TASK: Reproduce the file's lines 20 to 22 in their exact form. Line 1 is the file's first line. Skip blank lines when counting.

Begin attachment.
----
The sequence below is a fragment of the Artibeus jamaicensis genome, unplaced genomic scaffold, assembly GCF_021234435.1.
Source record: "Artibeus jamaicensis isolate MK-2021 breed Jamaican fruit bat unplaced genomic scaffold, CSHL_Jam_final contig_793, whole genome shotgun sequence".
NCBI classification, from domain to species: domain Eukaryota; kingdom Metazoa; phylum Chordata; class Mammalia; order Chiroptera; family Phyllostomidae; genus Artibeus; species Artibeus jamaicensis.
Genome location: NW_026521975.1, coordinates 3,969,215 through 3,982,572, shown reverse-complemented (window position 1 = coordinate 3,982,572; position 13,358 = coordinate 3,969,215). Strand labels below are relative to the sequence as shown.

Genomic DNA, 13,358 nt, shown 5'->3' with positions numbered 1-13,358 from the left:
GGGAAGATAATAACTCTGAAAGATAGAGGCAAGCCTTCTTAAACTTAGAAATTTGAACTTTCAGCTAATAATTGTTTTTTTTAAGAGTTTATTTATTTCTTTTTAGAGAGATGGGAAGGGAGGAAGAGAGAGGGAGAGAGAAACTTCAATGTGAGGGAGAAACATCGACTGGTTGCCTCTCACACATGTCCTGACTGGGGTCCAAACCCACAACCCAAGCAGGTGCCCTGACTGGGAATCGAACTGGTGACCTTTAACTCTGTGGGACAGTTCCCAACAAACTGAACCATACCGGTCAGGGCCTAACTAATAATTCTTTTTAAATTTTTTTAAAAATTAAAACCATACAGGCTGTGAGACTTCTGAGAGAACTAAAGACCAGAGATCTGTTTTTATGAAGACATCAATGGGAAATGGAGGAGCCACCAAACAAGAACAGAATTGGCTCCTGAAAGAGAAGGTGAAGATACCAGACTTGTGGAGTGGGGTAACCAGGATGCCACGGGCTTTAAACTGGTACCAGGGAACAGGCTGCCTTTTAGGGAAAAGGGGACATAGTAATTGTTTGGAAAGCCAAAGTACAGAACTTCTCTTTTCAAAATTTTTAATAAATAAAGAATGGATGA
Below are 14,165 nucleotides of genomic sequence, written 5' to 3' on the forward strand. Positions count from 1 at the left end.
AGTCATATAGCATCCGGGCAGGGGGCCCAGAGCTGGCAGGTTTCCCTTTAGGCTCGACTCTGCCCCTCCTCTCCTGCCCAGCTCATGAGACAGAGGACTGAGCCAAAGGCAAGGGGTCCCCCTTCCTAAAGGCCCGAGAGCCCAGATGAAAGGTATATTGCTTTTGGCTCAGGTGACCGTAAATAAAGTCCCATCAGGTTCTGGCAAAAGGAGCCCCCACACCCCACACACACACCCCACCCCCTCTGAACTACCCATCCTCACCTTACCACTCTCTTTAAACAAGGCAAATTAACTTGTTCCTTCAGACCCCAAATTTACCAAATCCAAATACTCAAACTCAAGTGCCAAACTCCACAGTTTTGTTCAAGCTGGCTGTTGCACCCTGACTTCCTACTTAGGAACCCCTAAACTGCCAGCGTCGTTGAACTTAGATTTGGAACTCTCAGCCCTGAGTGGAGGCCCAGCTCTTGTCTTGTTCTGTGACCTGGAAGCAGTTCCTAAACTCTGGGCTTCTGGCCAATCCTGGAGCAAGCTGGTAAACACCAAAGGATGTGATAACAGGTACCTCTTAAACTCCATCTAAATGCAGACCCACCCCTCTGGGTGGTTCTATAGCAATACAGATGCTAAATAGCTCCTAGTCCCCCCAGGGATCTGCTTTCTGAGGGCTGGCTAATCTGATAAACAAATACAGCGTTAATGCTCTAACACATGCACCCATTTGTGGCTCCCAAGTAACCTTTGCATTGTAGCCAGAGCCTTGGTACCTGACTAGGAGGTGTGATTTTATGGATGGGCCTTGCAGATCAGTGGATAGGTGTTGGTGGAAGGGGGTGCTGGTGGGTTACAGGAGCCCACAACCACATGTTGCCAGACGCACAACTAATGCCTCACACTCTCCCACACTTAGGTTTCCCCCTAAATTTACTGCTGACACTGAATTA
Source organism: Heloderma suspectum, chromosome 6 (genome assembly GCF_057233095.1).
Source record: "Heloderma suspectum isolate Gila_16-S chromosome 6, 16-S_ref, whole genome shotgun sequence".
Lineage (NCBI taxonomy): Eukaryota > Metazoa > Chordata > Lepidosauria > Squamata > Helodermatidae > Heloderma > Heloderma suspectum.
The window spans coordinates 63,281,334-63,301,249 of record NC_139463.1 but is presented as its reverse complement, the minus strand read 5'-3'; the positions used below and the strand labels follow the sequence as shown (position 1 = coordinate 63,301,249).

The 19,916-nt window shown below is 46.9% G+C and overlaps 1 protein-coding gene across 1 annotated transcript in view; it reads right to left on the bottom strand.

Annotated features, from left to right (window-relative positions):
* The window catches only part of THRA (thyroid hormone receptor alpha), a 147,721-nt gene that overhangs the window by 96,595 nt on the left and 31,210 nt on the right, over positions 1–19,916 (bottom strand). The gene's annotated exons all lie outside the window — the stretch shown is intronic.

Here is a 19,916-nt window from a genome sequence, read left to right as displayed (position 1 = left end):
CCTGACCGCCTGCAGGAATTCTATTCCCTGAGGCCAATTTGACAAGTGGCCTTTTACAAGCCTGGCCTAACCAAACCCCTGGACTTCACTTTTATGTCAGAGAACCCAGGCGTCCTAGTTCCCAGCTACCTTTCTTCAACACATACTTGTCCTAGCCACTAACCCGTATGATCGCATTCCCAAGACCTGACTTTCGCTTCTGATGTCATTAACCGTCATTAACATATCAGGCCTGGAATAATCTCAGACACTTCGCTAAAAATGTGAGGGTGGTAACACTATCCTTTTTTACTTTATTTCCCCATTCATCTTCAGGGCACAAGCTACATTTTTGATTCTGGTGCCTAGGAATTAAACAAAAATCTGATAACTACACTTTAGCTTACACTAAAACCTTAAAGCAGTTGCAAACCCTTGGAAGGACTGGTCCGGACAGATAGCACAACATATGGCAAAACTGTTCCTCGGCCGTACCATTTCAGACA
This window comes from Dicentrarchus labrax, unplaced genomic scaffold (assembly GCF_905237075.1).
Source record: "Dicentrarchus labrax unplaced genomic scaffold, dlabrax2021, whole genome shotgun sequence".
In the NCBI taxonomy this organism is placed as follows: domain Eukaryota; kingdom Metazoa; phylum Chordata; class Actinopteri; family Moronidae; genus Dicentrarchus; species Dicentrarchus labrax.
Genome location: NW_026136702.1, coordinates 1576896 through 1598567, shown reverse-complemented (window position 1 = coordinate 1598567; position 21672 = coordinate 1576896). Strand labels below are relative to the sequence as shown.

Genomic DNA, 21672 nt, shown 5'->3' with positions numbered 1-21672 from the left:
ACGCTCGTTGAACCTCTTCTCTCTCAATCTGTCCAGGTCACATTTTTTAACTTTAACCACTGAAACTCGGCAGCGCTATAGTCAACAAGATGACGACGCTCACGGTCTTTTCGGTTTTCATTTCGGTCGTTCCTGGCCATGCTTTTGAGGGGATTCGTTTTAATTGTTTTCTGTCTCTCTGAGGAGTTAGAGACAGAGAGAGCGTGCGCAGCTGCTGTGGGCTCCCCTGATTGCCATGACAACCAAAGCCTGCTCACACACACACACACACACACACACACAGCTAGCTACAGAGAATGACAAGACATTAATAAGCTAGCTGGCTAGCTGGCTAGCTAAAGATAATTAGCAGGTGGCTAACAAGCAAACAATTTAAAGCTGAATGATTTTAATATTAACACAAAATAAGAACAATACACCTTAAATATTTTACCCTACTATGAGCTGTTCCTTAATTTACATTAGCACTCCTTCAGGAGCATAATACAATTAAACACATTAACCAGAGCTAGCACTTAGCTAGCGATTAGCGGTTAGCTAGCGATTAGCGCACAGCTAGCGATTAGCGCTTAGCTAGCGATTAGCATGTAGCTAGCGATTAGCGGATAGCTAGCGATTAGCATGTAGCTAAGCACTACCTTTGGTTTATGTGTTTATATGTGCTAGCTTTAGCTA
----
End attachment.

In the NCBI taxonomy this organism is placed as follows: domain Eukaryota; kingdom Metazoa; phylum Chordata; class Actinopteri; family Moronidae; genus Dicentrarchus; species Dicentrarchus labrax.
Genome location: NW_026136702.1, coordinates 1576896 through 1598567, shown reverse-complemented (window position 1 = coordinate 1598567; position 21672 = coordinate 1576896). Strand labels below are relative to the sequence as shown.

Genomic DNA, 21672 nt, shown 5'->3' with positions numbered 1-21672 from the left: